Perhaps an attorney could explain it better, but my understanding of the homestead exemption is that it exempts the equity up to the limit. So, if your equity in your home is $100,000 and you sell it, you can exempt the first $60,000, but the other $40,000 potentially is fair game. The collection agency would have to get a judgment and the slap a lien against your house.
Please note that the existence of such a lien might "scare off" many potential buyers, should you decide to sell your home.
Now, if the equity that you have in your home is less than $60,000, you probably have nothing to worry about.
I have not researched the statute of limitations (SOL) for TX. But, virtually everywhere the SOL is an affirmative defense that you have to raise in court IF you get sued. Therefore, the collection agency can, in fact, sue and seek to get a judgment against you. If you ignore the summons and do not raise this defense, the collection agency could indeed get a default judgment against you. The SOL does NOT protect you from getting sued. It only gives you a defense that you must assert IF you do get sued. You would also have to present arguments as to why you think the SOL starts on a more remote date in the past than the collection agency thinks/states.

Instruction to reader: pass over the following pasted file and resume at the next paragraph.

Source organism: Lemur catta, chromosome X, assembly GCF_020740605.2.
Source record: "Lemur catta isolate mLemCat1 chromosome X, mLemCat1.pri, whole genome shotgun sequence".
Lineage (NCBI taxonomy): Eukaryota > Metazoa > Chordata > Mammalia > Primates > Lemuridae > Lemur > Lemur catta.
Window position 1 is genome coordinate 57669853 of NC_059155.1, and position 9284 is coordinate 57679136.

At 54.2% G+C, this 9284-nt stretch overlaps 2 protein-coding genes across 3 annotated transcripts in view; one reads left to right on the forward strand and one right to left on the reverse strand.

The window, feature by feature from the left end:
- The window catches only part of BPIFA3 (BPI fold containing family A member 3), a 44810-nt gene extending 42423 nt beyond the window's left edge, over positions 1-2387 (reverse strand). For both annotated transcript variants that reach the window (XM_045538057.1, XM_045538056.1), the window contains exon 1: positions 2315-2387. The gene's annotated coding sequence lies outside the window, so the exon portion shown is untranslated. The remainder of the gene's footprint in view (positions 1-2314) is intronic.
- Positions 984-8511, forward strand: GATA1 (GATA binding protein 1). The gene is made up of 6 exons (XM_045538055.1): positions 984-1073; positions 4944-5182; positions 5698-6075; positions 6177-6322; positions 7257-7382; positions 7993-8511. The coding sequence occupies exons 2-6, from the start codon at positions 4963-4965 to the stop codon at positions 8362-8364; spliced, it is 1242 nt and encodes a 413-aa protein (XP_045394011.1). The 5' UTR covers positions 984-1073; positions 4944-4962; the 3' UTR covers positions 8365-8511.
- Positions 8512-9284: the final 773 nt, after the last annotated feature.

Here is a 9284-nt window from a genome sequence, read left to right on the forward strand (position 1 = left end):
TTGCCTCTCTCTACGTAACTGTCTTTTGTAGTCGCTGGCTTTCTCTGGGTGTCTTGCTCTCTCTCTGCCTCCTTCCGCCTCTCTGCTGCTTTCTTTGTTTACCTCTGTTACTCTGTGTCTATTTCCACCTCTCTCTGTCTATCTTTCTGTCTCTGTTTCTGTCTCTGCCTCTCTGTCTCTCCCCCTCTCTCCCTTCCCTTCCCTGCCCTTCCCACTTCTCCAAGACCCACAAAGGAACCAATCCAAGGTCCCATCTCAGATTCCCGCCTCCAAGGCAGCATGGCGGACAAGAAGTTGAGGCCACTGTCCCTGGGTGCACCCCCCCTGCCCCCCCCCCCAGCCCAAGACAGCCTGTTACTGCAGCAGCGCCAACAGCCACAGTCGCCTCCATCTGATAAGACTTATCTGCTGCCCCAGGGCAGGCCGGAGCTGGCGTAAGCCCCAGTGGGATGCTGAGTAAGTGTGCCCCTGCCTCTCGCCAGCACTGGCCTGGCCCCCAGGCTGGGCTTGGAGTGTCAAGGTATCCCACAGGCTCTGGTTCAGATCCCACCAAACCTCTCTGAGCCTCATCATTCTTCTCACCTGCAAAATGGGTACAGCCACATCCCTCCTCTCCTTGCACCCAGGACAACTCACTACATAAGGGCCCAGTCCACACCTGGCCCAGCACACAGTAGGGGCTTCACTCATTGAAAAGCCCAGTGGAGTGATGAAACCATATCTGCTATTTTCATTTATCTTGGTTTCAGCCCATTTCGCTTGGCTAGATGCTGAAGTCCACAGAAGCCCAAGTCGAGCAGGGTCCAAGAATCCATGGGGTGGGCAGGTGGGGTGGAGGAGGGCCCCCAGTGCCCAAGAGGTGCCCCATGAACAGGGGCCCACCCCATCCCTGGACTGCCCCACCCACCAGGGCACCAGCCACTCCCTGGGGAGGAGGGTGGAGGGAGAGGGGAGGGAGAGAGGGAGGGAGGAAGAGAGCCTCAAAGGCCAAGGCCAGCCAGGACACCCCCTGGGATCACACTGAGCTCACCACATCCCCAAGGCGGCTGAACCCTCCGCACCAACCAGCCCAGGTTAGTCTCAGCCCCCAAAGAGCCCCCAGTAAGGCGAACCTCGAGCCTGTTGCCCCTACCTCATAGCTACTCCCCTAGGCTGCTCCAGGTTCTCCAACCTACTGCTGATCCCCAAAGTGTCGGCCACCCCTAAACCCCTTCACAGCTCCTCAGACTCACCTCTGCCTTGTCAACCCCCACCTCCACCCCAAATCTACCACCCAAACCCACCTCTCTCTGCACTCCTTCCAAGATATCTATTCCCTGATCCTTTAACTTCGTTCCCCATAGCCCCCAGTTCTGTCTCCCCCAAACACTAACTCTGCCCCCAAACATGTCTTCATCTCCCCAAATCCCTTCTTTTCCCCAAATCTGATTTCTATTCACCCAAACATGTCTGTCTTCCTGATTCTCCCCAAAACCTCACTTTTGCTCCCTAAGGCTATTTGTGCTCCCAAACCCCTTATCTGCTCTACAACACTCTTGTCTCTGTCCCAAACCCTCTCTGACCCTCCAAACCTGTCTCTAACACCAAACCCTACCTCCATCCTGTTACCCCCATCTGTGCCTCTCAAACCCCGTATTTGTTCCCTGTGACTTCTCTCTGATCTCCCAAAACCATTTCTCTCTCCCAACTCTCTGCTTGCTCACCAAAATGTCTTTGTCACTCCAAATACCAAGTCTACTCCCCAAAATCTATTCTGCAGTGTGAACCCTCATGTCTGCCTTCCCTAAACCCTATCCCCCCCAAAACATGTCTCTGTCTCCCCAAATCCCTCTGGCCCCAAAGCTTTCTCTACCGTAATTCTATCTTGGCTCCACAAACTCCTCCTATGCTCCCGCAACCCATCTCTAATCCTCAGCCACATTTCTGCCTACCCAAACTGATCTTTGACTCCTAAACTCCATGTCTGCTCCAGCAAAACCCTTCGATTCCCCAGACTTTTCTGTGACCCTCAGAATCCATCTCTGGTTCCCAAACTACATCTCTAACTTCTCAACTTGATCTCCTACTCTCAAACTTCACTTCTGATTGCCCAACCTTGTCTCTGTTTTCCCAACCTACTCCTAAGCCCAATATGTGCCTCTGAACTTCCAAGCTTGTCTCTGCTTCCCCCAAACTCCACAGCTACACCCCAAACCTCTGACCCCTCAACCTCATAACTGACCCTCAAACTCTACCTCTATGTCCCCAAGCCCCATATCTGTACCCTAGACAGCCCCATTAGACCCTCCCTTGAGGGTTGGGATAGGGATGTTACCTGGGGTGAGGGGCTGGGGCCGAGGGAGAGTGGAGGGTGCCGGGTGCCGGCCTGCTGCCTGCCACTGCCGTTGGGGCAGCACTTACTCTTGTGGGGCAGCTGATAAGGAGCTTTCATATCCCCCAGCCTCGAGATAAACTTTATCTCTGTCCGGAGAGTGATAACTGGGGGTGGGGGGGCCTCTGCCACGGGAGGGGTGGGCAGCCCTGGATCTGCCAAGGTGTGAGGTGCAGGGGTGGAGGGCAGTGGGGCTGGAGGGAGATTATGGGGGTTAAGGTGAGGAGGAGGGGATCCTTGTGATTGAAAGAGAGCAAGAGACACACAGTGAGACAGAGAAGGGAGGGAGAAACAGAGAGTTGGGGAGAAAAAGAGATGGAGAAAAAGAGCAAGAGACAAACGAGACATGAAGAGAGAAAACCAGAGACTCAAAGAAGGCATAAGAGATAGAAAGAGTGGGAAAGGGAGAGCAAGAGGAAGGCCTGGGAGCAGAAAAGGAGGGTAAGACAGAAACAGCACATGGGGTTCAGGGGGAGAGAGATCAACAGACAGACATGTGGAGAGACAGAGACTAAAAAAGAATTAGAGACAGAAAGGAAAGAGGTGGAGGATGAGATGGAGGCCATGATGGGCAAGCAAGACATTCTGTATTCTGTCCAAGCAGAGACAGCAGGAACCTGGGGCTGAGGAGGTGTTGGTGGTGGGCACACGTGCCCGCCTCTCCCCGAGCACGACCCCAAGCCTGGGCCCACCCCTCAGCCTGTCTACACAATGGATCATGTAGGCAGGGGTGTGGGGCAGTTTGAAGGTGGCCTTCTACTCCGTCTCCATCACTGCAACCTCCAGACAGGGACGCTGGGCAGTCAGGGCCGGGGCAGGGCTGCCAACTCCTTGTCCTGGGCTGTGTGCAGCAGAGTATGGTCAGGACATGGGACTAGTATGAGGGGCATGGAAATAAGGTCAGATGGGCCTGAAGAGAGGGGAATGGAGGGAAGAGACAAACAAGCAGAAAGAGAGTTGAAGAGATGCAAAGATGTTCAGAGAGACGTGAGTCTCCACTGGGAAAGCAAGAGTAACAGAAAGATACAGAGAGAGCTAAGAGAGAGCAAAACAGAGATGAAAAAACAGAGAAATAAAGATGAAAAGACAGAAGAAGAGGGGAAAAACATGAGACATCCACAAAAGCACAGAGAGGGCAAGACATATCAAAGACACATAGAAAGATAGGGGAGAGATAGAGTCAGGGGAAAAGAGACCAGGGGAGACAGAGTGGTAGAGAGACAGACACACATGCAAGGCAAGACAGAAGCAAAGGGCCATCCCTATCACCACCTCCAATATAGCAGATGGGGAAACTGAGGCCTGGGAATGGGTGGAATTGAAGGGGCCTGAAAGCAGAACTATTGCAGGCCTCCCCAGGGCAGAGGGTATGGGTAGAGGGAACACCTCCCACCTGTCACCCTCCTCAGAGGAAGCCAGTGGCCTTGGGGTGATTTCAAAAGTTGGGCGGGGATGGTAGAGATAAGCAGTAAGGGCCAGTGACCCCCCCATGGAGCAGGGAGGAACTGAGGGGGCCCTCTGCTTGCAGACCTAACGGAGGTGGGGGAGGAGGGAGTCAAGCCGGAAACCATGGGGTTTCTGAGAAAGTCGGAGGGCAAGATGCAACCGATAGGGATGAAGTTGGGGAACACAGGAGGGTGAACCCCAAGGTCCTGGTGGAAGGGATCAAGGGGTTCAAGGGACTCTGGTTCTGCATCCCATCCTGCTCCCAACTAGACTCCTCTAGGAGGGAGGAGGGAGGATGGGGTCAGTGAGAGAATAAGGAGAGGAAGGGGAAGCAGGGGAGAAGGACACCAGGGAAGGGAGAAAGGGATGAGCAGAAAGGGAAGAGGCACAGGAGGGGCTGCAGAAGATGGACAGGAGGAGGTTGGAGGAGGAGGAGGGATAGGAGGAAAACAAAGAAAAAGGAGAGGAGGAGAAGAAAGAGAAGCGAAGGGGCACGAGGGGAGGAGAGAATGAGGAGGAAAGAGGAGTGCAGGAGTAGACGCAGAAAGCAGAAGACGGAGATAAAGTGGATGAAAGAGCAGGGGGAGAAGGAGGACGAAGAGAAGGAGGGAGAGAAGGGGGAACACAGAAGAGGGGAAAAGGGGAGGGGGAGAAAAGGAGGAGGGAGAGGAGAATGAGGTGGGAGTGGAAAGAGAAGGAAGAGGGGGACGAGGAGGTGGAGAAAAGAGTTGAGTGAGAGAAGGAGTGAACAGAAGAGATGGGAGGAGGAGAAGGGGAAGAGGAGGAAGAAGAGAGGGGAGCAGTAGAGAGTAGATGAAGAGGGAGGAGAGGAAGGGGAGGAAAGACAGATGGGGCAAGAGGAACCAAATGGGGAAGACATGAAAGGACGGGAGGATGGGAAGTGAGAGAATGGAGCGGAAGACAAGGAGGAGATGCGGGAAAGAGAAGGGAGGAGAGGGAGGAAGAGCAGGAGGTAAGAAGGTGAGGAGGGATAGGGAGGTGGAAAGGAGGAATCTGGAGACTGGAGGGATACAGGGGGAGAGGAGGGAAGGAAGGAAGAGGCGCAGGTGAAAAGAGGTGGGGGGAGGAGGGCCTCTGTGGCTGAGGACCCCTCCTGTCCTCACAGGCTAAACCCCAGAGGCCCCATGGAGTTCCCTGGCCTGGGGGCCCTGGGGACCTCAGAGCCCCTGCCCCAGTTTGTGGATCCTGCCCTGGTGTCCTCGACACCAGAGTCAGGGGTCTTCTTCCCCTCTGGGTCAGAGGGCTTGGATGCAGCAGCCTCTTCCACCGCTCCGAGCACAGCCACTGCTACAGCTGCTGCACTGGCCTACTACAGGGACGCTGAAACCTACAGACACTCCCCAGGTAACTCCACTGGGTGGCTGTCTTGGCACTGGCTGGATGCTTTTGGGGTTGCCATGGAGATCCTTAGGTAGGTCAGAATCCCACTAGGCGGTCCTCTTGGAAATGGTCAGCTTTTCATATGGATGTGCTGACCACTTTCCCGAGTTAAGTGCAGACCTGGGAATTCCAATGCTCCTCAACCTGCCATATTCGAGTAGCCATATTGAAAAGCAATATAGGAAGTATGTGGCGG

That being said, going to court is expensive for a collection agency especially when there is no real certainty of a quick "payoff". Collectors say lots of things to get debtors to send the rent or mortgage money toward the debt which they are trying to collect on. Most of these people work on commission. They don't care one "twit" about your other obligations. Sometimes these collectors "stretch" the truth.
If you don't find that this collection agency is willing to work with and talking to them over the phone is simply "raising your blood pressure", then send them a certified letter, return receipt requested, stating that they are only to contact you in writing about this debt.
Be vigilant. Do NOT ignore any court summons that you should recieve. But, I would guess that most of these threats are "bluffs" and that you won't get sued. Obviously, I cannot guarentee that the collection agency won't make good on its threats.